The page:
[Lingtyp] Morphologically complex clitics?
Larry M. HYMAN
hyman at berkeley.edu
Wed Mar 31 20:33:27 UTC 2021
Maybe I'm missing something, but other than the non-trivial problem of
deciding what is vs. isn't a clitic (vs. affix vs. full word), I thought
the request was for phonologically-leaning multi-morph forms that are not
prefixes or suffixes--not whether they form a prosodic word or clitic-word
To fully explain the Luganda example, =byange 'my (class 8)' actually is
analyzed as =bi-a-nge (cl.8-associative-1sg). I cited only unambiguously
motivated morph-breaks, but if you want to analyze le, la and les as having
more than one morph (which I don't find attractive), then we could further
analyze =byange as =bi-a-ng-e, since there are other possessives that end
in the final formative -e: -by-aff-e 'our', -by-a-mmw-e 'your pl.',
-by-a-bw-e 'their', and bye 'his/her' could be bi-a-e-e, although the
finall -e isn't needed. (A slight problem, though, with byo 'your sg.',
definitely no -e).
On Wed, Mar 31, 2021 at 1:14 PM Martin Haspelmath <
martin_haspelmath at eva.mpg.de> wrote:
> But what exactly is "a clitic word"?
> In Luganda, it may be uncontroversial that there are two words in
> *e-bi-déé=by-a-nge* 'my cups', because *by-aa-* also occurs as a
> proclitic elsewhere.
> But in Quechua *wasi-bi-chu-ga-n* 'is not at home', how do we know that
> there is a "clitic word" *-chu* and a "clitic word" *-ga-n*, rather than
> three clitics *=chu*, *=ga*, and *=n*? Is this because *-ga-* looks like
> a "verb stem", and we have the idea that verbs are "inflected"?
> Since Schiering et al. (2010) (doi:10.1017/S0022226710000216), it has been
> widely known that "p-(rosodic) word" is not a generally applicable notion,
> which casts even more doubt on the notion of "clitic word".
> But if we consider items that are traditionally considered "clitics" in
> European languages, it's really easy to find complex ones among the bound
> person forms, e.g. French *l-e/l-a/l-es*, Italian *m-i/t-i/s-i*, Greek
> *to-n/ti-n/tu-s/t-u/ti-s*, Bulgarian *n-i/v-i/g-i*.
> Am 31.03.21 um 05:56 schrieb Larry M. HYMAN:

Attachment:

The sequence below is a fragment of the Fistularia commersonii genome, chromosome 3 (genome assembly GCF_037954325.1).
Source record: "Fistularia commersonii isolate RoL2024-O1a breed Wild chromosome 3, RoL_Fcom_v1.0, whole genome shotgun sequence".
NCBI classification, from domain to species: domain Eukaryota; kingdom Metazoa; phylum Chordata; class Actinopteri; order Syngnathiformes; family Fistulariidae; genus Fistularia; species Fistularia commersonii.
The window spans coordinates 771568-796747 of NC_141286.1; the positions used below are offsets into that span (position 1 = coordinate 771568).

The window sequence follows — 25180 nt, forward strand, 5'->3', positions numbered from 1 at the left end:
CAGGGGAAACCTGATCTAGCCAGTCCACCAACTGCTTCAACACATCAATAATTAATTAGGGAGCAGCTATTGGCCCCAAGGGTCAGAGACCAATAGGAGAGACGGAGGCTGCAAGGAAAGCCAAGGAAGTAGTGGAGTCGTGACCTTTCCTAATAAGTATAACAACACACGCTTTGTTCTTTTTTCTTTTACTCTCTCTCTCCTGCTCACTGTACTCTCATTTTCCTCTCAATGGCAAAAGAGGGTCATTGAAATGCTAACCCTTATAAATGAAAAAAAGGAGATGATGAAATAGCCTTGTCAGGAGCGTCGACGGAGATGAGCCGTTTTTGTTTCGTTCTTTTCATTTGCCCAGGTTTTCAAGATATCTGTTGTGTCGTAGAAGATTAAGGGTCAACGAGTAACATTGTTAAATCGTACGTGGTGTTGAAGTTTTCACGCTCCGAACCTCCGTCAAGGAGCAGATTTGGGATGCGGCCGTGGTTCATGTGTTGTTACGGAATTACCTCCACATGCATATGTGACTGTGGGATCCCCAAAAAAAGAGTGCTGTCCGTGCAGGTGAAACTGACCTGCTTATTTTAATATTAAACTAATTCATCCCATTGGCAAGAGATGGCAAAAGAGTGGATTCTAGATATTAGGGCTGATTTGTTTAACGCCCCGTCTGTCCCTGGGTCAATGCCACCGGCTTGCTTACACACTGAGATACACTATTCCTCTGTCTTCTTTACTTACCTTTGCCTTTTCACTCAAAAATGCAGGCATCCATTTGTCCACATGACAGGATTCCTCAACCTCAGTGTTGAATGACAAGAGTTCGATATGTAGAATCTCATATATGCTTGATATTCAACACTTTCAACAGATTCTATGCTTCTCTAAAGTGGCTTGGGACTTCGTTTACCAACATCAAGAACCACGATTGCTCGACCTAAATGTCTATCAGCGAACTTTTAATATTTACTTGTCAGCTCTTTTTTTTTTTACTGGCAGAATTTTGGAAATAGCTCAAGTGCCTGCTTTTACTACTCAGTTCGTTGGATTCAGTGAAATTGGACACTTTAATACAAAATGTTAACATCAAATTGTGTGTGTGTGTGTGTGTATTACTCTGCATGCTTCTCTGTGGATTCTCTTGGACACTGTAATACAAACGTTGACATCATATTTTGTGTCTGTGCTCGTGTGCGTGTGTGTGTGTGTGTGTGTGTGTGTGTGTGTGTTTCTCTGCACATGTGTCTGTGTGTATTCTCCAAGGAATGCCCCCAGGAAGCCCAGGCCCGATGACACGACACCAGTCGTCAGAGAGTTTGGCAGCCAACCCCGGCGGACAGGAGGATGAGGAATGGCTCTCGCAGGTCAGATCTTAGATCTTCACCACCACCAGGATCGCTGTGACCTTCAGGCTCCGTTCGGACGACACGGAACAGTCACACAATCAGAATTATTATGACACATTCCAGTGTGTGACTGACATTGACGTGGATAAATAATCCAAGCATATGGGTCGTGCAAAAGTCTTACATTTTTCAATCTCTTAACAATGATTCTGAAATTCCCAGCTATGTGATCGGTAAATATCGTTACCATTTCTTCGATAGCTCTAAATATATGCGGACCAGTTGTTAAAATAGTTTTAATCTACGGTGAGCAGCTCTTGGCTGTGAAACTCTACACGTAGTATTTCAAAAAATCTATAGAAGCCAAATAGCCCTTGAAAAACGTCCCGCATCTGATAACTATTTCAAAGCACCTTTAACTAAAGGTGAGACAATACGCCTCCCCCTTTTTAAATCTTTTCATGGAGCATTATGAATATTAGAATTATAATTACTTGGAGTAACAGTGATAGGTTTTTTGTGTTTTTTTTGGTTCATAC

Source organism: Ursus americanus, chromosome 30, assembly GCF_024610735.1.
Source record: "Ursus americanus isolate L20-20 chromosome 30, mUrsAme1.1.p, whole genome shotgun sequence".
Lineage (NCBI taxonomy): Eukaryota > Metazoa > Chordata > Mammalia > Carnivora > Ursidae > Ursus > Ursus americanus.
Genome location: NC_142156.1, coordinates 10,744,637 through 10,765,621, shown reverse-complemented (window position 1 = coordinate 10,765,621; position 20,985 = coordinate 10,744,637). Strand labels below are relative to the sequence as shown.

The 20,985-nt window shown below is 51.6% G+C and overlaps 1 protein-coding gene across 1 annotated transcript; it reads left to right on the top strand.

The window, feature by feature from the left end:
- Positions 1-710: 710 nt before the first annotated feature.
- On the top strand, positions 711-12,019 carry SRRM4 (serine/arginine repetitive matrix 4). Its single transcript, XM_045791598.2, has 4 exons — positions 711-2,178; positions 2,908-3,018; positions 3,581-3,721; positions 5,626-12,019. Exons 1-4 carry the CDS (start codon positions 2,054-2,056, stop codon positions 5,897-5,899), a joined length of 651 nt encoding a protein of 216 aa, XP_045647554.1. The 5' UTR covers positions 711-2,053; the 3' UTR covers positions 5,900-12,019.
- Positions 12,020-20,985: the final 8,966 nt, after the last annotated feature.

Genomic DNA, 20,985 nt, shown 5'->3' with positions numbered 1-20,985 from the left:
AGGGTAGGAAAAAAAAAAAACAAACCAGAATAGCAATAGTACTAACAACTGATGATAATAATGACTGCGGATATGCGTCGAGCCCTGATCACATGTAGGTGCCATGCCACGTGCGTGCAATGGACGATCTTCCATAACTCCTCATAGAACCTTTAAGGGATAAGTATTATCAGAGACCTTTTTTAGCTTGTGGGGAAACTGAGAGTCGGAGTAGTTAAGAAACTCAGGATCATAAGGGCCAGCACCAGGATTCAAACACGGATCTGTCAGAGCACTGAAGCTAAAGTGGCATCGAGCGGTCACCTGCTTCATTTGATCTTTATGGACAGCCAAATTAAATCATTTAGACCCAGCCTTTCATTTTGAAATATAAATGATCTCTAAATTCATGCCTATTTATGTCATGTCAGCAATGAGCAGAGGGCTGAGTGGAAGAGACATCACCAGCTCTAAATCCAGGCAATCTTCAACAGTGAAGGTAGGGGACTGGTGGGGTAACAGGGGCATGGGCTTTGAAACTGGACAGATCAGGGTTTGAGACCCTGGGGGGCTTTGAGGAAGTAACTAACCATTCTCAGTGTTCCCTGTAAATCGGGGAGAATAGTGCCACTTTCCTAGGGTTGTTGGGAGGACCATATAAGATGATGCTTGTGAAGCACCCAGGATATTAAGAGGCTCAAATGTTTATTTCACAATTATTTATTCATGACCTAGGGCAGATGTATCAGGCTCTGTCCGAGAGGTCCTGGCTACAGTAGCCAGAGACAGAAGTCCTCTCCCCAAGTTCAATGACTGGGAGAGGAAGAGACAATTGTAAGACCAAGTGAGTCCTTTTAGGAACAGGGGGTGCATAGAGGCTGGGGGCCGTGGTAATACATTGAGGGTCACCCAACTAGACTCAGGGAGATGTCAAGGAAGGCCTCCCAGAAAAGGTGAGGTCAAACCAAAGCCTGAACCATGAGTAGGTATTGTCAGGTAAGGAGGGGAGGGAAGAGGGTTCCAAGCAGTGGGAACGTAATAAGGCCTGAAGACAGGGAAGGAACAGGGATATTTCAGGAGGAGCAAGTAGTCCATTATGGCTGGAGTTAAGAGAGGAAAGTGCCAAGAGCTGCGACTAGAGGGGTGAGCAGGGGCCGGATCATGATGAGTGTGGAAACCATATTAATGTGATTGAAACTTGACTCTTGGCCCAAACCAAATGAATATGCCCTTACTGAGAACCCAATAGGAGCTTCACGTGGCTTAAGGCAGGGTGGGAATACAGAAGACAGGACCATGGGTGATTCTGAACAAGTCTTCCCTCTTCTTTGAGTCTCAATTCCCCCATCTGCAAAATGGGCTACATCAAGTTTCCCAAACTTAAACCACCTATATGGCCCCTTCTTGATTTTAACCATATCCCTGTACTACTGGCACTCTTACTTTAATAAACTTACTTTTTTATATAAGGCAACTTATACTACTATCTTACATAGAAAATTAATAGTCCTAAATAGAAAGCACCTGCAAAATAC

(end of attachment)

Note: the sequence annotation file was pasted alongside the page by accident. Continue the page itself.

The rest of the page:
> Hi Florian,
> I was expecting lots of offers over the past 16 hours, but none! In Bantu
> this is quite usual because clitics often combine noun class agreement with
> whatever the marker is--often fused. E.g. in Luganda the locative enclitic
> =kô 'on it, a little' consists of class 17 ku- and -o. The "connective"
> (associative, genitive) prefixes the noun class agreement to /-a/ (ebitabo
> byaa=Walúsimbi 'Walusimbi's books', from class 8 /bi-a/), and so forth.
> Several of the possessive pronoun enclitics are bisyllabic, e.g. class 8
> byange = /bi-a-nge/ 'my', as in e-bi-déé =by-a-nge 'my cups' (where the
> enclitic saves the length of the root -déé 'bell(s)' from undergoing final
> vowel shortening.
> There are lots of such examples in the following paper:
> Hyman, Larry M. & Francis X. Katamba. 1990. Final vowel shortening in
> Luganda. *Studies in African Linguistics *21.1-59, available here:
> Best, Larry
> On Tue, Mar 30, 2021 at 4:36 AM <florian.matter at isw.unibe.ch> wrote:
>> Dear all,
>> I am looking for examples of morphologically complex clitics — i.e.,
>> g-words that a) do not form their own p-words and b) consist of multiple
>> morphemes. Below are some of the few examples I have found. In (1-2), it is
>> an encliticized copula which carries person inflection. In (3), the verb
>> complex consists of a finite verb, a converb, and an auxiliary, each their
>> own g-word. Both the finite verb and the auxiliary are inflected for first
>> person and therefore morphologically complex.
>> (1) Trió (Cariban)
>> 'I am playing' (Meira 1999: 180)
>> (2) Ecuadorian Quechua
>> paj mana wasi-bi=t͡ʃu*=ga-n*
>> 3PRO NEG house-LOC=NEG=be-3
>> 'S/he is not at home.' (Muysken 2010: 197)
>> (3) Nangikurrunggurr (Southern Daly)
>> jawul karicinmade *ŋebem=*wuɹic*=ŋiɹim* catma
>> spear bent 1SG.S.bash.PRS=fix=1SG.S.sit.PRS straight
>> 'I'm sitting straightening this bent spear.' (Reid 2003: 114)
>> I am grateful for any further examples of such patterns, or references to
>> literature on morphologically complex clitics.
>> Universität Bern
>> Institut für Sprachwissenschaft
>> Florian Matter
>> Länggassstrasse 49
>> CH-3012 Bern
>> Tel. +41 31 631 37 54
>> Raum B 168
>> *florian.matter at isw.unibe.ch <florian.matter at isw.unibe.ch>*
>> *http://www.isw.unibe.ch <http://www.isw.unibe.ch/>*
>> Lingtyp mailing list
>> Lingtyp at listserv.linguistlist.org
> Larry M. Hyman, Professor of Linguistics & Executive Director,
> France-Berkeley Fund
> Department of Linguistics, University of California, Berkeley
> Lingtyp mailing listLingtyp at listserv.linguistlist.orghttp://listserv.linguistlist.org/mailman/listinfo/lingtyp
> Martin Haspelmath
> Max Planck Institute for Evolutionary Anthropology
> Deutscher Platz 6
> D-04103 Leipzighttps://www.shh.mpg.de/employees/42385/25522
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Larry M. Hyman, Professor of Linguistics & Executive Director,
Department of Linguistics, University of California, Berkeley
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